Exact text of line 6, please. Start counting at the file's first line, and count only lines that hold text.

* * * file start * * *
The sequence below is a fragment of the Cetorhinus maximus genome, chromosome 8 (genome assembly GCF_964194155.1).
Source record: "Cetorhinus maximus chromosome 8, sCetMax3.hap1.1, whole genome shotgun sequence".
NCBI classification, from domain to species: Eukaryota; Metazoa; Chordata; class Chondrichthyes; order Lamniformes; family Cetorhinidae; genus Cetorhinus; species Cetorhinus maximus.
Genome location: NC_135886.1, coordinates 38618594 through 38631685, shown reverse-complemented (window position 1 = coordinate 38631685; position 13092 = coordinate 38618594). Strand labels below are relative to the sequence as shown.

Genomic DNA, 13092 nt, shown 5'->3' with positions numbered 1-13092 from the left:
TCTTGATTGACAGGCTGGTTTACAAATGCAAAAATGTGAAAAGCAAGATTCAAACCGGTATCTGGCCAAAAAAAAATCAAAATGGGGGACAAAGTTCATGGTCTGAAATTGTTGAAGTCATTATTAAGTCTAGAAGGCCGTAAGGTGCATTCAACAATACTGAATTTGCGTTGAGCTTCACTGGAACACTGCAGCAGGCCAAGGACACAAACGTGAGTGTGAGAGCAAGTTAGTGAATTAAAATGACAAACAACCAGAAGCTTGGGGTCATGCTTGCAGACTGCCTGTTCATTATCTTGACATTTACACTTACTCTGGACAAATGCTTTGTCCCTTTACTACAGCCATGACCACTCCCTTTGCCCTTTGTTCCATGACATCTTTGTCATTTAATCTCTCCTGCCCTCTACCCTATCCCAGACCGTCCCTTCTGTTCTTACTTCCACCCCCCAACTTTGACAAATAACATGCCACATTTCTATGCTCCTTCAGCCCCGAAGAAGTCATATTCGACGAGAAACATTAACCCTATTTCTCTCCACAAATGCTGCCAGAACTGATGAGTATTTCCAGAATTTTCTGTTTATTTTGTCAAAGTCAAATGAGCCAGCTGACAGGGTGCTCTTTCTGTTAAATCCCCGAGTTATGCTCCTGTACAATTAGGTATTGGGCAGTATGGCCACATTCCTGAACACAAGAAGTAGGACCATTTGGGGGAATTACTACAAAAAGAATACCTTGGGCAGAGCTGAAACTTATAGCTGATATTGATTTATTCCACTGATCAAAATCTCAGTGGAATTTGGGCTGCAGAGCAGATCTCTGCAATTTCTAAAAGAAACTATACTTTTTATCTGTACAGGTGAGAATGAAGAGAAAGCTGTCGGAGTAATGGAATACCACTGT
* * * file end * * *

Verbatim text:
TCTTGATTGACAGGCTGGTTTACAAATGCAAAAATGTGAAAAGCAAGATTCAAACCGGTATCTGGCCAAAAAAAAATCAAAATGGGGGACAAAGTTCATGGTCTGAAATTGTTGAAGTCATTATTAAGTCTAGAAGGCCGTAAGGTGCATTCAACAATACTGAATTTGCGTTGAGCTTCACTGGAACACTGCAGCAGGCCAAGGACACAAACGTGAGTGTGAGAGCAAGTTAGTGAATTAAAATGACAAACAACCAGAAGCTTGGGGTCATGCTTGCAGACTGCCTGTTCATTATCTTGACATTTACACTTACTCTGGACAAATGCTTTGTCCCTTTACTACAGCCATGACCACTCCCTTTGCCCTTTGTTCCATGACATCTTTGTCATTTAATCTCTCCTGCCCTCTACCCTATCCCAGACCGTCCCTTCTGTTCTTACTTCCACCCCCCAACTTTGACAAATAACATGCCACATTTCTATGCTCCTTCAGCCCCGAAGAAGTCATATTCGACGAGAAACATTAACCCTATTTCTCTCCACAAATGCTGCCAGAACTGATGAGTATTTCCAGAATTTTCTGTTTATTTTGTCAAAGTCAAATGAGCCAGCTGACAGGGTGCTCTTTCTGTTAAATCCCCGAGTTATGCTCCTGTACAATTAGGTATTGGGCAGTATGGCCACATTCCTGAACACAAGAAGTAGGACCATTTGGGGGAATTACTACAAAAAGAATACCTTGGGCAGAGCTGAAACTTATAGCTGATATTGATTTATTCCACTGATCAAAATCTCAGTGGAATTTGGGCTGCAGAGCAGATCTCTGCAATTTCTAAAAGAAACTATACTTTTTATCTGTACAGGTGAGAATGAAGAGAAAGCTGTCGGAGTAATGGAATACCACTGT